the AFC East: Week 8 Recaps
By Scout.com Staff
The Bills (3-5) enter their bye week still searching for their first road victory, hardly a comforting thought with tough road assignments still ahead at San Diego, Miami, Cincinnati and the New York Jets.
Sunday night's heart-breaking 21-16 loss at the New England Patriots (4-3) denied Buffalo a shot at taking over first place in the AFC East at the season's halfway point. It was the Bills' fourth consecutive road loss after ending last season with four road wins.
"Yeah, almost," free safety Troy Vincent said. "Close but we didn't get it done. The champions found a way to win it at the end and we found a way to let it slip away."
It was Buffalo's fifth consecutive loss at New England, which stretched its record against division foes to 21-6 since 2001.
Unlike their previous four defeats on the Patriots' home turf when the Bills were out-scored 108-34, they dominated this game for three quarters and were executing a textbook road game plan.
Powered by running back Willis McGahee, who would finish with 136 yards on 31 carries, the Bills' first three drives lasted 11 plays each. At one point, they led in time of possession 17:35 to 3:44, successfully keeping the ball from New England's Super Bowl MVP Tom Brady.
So what went wrong?
Settling for field goals instead of touchdowns came back to haunt the Bills, as did a sack and fumble by Holcomb that helped fuel a dramatic 14-point explosion by the Patriots within a 1:04 span of the fourth quarter, turning a 16-7 deficit into a 21-16 lead.
"There's no moral victories in this league," Moulds said. "That's a helluva team over there. They've won three world championships. It's good we hung with them, but we need wins. They know how to finish and keep their poise. A couple times we felt they were out of the game but those guys kept fighting and when you're world champs, that's what you do."
The Bills are off until playing host to the Kansas City Chiefs (4-3) on Nov. 13.
The Bills, who dominated on the stat sheet, took a 16-7 lead early in the fourth quarter on Rian Lindell's third field goal of the game, but too many mistakes at clutch time and too much Tom Brady spoiled their upset bid.
Two short Corey Dillon touchdown runs within a 1:04 span gave the Patriots a 21-16 lead with 5:32 left. A 37-yard pass from Brady to Deion Branch set up the first score and a 21-yard completion to Branch, right after linebacker Rosevelt Colvin sacked Bills quarterback Kelly Holcomb and forced a fumble at the Buffalo 23-yard line, set up the second.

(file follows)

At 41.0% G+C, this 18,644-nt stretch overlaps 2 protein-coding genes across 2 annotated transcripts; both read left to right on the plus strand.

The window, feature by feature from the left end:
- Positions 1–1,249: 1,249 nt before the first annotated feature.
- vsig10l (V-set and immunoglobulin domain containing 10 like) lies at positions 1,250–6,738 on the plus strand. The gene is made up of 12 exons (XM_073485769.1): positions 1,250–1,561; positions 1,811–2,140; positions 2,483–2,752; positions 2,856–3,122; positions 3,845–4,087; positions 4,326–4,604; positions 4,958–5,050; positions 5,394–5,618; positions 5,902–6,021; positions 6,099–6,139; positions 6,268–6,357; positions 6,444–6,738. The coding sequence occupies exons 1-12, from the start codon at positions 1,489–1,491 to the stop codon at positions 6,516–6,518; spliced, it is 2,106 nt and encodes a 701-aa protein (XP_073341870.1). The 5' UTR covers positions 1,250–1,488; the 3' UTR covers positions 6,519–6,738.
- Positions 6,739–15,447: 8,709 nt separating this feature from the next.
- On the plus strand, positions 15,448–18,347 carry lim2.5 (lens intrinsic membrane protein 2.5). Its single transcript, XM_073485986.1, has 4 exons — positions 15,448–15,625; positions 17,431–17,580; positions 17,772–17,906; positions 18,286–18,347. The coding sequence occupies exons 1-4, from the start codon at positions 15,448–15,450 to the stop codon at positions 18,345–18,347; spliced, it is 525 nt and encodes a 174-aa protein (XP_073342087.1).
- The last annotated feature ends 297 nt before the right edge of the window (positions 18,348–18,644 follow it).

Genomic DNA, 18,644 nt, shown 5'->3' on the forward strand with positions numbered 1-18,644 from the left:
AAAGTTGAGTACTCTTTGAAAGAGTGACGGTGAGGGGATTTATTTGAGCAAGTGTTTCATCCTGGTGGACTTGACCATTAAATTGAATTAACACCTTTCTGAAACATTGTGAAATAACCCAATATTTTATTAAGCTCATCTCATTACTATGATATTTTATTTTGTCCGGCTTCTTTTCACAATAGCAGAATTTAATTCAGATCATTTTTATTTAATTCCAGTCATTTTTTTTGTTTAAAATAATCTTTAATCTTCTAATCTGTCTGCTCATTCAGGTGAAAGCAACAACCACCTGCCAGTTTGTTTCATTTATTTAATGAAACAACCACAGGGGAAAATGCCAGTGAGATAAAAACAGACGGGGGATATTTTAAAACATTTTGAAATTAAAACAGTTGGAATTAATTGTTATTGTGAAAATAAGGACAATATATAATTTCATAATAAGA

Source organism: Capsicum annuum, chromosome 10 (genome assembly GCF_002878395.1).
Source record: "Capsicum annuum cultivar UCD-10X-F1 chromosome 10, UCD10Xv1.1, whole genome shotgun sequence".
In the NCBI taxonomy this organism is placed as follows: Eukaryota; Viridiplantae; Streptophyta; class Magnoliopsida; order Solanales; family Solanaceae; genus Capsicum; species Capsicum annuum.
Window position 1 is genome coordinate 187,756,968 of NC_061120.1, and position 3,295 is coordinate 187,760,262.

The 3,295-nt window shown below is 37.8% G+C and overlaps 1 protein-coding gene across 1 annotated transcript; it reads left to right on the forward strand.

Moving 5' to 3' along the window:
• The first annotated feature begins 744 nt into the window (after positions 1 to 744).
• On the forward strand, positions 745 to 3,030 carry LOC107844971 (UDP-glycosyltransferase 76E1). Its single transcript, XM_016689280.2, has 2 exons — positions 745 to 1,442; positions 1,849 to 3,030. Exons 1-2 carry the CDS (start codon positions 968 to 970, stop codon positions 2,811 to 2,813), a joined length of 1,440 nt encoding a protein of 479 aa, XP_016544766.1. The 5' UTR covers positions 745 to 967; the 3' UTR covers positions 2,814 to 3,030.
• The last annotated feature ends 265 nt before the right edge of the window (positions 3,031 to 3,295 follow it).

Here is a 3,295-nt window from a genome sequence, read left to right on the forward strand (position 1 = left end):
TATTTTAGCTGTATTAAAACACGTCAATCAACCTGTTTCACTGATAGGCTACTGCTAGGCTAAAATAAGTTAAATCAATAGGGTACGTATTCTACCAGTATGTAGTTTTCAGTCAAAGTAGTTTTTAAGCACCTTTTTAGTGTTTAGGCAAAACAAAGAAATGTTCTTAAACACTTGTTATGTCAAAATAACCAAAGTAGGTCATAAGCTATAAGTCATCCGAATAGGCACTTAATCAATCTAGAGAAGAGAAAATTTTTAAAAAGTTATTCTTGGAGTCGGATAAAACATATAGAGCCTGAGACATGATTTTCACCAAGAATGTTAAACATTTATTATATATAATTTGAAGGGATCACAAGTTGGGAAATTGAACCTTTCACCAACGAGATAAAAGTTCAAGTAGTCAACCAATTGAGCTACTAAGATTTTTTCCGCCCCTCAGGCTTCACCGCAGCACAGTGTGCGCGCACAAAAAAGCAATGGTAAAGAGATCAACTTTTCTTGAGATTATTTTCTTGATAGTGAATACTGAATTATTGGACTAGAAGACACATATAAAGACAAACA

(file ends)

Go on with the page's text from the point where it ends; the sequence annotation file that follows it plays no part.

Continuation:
In the final minutes, Holcomb drove the Bills to the New England 39-yard line and appeared to have converted a big third down with a pass to Eric Moulds. However, Moulds was whistled for offensive pass interference for shoving Asante Samuel. Two plays later, on fourth-and-eight, Holcomb threw to a well-covered Moulds in the left flat and he was hit by Hank Poteat and Mike Vrable for no gain.
The Patriots (4-3) were then able to run all but :03 of the final 1:56 off the clock to clinch to deny Buffalo (3-5) first place in the AFC East.
Kelly Holcomb became the first Buffalo quarterback in 12 games to top 200 yards
passing with a 263-effort in Sunday's loss at New England. He was 20 of 33, including
a 55-yard touchdown pass to Eric Moulds, but also had two turnovers.
--WR Eric Moulds posted season highs for catches (nine) and yards (125) in Sunday's loss at New England. It was his first 100-yard game in 20 starts dating to last season.
--RB Willis McGahee responded to last week's poor outing at New England with his fourth 100-yard game and first on the road with 136 yards on 31 carries in Sunday's loss at New England. McGahee had been averaging just 56 yards rushing on the road, but ran hard all game as Buffalo dominated time of possession.
--WR Roscoe Parrish, Buffalo's top draft pick who broke his right wrist in training camp and returned to the lineup a week ago, caught his first NFL pass, good for 17 yards, in Sunday's loss at New England. He also returned punts and had two rushes.
--WR Lee Evans caught just one pass for 14 yards and was whistled for two penalties in Sunday's loss at New England.
--PK Rian Lindell was three of four on field goals against the Patriots, including a 41-yarder, and is 17 of 19 at the season's halfway point.
--FS Troy Vincent injured his left shoulder with 7:21 to play. He did not know if was dislocated, "but I took a pretty good shot," said Vincent, whose injury will be re-evaluated during the week.
Miami's next opponent leads the NFL in rushing, but the Dolphins may be ready to give the Atlanta Falcons a run for their money in Sunday's game at Dolphins Stadium.
The Dolphins (3-4) enjoyed their best rushing performance of the season in last Sunday's 21-6 victory over New Orleans in Baton Rouge. Ronnie Brown enjoyed his fourth game of at least 95 rushing yards, jaunting for 106 on 23 carries. Ricky Williams also had his best performance since coming off a four-game drug suspension. Williams had 17 carries for 82 yards, which helped play a role in Miami controlling the clock for 36:23.
"I think it was good enough to help us win," said Williams, who entered the Saints game having gained just seven yards on 11 carries. "I was able to get the ball a little more. We sustained some drives and were able to run the ball. The biggest thing for the running game is rhythm."
The Dolphins finished with 188 rushing yards on 47 carries, which stands in stark contrast to their previous 30-20 loss to Kansas City in which Miami rushed just 14 times for 94 yards.
"We had great balance on offense," said coach Nick Saban, whose passing offense produced 168 yards. "We were very effective using (Brown and Williams). I think we're growing on how we do that. I was pleased with our ability to keep the ball offensively, which I think was something that had been absent."